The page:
Heads roll over air crash response
Published 22/01/2014 | 13:47
Romania's prime minister dismissed a senior Interior Ministry official today while the heads of the country's air traffic control and emergency services resigned following public anger over the delayed response to a plane crash.
It took hours for officials to locate the plane, which crashed on a mountain on Monday, and two people died while waiting for medical assistance. Hypothermia was among the causes of death.
Premier Victor Ponta said there were "inacceptable deficiencies" in the rescue operation.
He fired an interior ministry state secretary and called for the air traffic control chief and the head of the elite communications service - not under his authority - to be removed. Air traffic control chief Aleodor Francu later resigned.
The head of the emergency services also resigned today after Mr Ponta said the rescue operation was "unacceptably slow, nobody assumed authority and responsibility, and Monday's intervention was a failure".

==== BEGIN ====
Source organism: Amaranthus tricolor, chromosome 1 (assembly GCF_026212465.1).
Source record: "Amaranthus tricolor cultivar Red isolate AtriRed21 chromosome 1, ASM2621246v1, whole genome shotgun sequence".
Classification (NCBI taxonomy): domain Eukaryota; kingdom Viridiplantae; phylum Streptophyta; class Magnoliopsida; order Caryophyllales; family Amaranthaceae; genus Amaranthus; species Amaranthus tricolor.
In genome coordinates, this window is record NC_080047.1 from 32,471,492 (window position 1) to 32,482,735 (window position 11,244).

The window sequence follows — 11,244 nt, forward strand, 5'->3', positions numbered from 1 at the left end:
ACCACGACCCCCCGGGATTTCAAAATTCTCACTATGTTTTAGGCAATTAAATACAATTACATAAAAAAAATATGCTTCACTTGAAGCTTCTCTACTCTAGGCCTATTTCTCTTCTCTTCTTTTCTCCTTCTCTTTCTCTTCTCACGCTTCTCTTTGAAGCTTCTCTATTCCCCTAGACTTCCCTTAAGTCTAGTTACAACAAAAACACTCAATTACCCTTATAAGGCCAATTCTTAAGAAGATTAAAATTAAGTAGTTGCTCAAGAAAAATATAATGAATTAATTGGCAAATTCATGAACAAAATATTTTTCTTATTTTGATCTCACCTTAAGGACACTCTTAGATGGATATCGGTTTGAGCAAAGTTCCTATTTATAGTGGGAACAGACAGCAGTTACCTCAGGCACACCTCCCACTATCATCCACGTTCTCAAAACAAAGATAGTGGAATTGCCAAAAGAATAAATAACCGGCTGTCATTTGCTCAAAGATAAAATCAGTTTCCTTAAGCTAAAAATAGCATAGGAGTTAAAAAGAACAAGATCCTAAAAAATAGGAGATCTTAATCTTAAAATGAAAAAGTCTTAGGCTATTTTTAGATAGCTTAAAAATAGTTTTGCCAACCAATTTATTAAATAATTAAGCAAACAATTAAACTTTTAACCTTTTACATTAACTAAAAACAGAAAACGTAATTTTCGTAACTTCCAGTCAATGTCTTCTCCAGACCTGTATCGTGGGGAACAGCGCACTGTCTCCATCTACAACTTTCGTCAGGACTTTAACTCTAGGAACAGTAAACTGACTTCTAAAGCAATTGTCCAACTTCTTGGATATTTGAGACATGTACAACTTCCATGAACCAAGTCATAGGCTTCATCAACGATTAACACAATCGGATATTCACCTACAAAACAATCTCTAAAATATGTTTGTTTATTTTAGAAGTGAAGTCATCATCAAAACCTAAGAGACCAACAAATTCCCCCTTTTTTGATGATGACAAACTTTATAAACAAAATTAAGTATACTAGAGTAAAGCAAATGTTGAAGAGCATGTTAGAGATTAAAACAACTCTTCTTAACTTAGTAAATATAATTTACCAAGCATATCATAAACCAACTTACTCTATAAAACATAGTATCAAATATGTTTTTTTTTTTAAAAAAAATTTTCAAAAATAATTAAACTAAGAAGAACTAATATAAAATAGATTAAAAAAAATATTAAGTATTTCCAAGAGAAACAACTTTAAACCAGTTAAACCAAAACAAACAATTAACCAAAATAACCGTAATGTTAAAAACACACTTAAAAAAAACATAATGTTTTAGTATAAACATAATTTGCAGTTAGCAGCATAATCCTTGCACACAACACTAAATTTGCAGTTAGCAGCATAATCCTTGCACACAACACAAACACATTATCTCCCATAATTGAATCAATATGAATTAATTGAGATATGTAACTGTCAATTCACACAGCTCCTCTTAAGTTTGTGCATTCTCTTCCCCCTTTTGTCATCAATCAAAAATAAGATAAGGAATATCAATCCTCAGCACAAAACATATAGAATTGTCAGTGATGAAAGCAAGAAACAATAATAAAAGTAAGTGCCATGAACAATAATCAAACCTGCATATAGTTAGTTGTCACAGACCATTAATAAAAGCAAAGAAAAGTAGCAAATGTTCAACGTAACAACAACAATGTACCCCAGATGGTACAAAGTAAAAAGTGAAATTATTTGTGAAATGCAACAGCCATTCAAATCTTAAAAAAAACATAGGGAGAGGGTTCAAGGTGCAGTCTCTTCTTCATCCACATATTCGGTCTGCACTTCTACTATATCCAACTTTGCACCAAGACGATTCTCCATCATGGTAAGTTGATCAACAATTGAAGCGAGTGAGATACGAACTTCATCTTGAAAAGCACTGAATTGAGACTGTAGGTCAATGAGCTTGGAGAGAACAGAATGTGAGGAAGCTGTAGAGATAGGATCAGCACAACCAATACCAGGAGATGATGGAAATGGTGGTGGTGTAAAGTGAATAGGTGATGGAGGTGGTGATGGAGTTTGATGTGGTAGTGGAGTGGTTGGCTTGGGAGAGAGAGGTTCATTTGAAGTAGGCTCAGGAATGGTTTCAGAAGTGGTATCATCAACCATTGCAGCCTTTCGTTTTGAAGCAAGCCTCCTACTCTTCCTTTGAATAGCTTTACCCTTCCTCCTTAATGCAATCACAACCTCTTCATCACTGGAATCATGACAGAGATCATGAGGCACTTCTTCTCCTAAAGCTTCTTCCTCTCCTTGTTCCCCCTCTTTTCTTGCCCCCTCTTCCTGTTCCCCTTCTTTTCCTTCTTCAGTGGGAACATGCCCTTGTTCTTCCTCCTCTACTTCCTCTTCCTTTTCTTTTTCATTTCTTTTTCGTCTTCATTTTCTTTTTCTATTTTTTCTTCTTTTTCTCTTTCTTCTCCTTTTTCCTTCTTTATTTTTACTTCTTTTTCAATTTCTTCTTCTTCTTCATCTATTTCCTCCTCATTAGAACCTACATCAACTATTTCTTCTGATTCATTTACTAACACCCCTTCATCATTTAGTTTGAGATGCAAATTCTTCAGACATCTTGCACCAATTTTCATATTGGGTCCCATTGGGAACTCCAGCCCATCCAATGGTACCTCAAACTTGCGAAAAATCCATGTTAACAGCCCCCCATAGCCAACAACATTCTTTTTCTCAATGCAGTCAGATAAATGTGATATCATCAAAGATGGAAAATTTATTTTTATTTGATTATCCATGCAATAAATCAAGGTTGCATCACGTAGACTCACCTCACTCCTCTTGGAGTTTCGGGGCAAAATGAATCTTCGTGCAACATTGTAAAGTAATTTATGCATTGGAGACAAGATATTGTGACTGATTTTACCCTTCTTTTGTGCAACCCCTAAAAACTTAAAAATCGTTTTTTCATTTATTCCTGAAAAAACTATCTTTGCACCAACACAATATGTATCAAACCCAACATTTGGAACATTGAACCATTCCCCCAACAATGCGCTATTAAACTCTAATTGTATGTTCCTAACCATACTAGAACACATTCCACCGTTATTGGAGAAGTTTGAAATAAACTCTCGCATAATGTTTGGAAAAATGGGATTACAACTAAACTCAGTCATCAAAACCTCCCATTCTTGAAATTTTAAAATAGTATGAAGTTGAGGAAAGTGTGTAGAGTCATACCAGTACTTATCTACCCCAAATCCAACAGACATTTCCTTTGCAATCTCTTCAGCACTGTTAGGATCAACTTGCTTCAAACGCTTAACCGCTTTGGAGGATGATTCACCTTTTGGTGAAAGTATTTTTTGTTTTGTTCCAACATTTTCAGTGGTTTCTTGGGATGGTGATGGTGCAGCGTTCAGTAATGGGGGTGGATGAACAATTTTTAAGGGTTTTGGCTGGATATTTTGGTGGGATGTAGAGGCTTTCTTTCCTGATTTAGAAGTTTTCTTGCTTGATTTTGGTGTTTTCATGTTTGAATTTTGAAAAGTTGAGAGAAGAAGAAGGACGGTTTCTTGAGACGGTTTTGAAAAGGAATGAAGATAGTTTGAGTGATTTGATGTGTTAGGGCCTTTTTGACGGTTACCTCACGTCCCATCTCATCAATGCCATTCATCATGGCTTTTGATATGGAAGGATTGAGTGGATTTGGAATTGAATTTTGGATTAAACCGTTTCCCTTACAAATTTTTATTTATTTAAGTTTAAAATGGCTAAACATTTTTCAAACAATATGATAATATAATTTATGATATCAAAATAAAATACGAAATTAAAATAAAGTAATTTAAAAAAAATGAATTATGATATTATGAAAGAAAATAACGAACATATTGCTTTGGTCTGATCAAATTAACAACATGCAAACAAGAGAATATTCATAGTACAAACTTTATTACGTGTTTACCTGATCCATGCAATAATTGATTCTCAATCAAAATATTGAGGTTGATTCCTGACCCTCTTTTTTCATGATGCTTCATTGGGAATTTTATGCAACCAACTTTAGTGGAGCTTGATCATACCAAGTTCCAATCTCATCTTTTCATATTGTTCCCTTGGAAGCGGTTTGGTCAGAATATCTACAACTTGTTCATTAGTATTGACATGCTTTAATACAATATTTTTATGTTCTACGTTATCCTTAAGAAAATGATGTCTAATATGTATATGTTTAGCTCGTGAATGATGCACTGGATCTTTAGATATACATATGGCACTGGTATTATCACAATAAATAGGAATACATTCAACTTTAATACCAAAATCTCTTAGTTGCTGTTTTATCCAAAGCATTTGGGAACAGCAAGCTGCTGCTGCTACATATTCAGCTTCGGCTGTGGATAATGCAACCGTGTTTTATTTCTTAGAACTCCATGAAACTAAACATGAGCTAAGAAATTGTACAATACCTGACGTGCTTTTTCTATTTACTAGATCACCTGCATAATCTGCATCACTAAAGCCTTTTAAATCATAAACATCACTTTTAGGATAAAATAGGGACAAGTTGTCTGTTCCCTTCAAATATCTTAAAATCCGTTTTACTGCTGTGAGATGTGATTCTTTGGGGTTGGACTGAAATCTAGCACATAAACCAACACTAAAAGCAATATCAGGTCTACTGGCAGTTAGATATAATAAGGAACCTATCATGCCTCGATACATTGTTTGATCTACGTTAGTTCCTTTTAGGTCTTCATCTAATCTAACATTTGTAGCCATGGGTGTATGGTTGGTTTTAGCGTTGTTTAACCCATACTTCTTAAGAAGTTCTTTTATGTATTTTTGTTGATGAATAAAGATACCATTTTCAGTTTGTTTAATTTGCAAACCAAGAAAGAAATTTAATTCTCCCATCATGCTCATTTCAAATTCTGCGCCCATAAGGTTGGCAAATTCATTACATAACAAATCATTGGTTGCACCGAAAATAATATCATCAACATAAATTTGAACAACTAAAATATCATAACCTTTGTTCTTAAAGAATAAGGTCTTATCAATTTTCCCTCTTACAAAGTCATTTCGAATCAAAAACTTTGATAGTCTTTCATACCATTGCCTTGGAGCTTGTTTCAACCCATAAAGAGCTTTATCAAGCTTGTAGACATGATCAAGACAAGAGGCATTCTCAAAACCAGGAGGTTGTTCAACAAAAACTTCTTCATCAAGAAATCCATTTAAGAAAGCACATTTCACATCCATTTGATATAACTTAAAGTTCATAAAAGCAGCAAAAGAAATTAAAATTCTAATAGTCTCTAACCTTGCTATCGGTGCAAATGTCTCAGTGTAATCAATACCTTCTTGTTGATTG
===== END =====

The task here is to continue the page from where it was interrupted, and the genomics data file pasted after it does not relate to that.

Deep snow and dense fog hampered the search for the plane which crashed at 1,400 metres (4,600 feet) above sea level after it lost altitude in heavy fog on a remote mountain.
Officials have said that they did not have up-to-date equipment, but there has been criticism that Radu Zamfir, the least injured of the survivors, called the emergency services six times.
The passengers were all medics and administered first aid to the pilot and the medical student who later died.
Local residents located the stricken plane four and a half hours after it crashed, but medical teams arrived much later, provoking public anger.
The small plane, which was 35 years old, was transporting medics from Bucharest to western Romania to harvest organs for transplant when it came down on Monday. All seven on board initially survived the landing.
The 54-year-old pilot, with 16,000 flying hours, died from hypothermia and multiple injuries, according to a post mortem. A 23-year-old medical student on the plane died of hypothermia and breathing difficulties.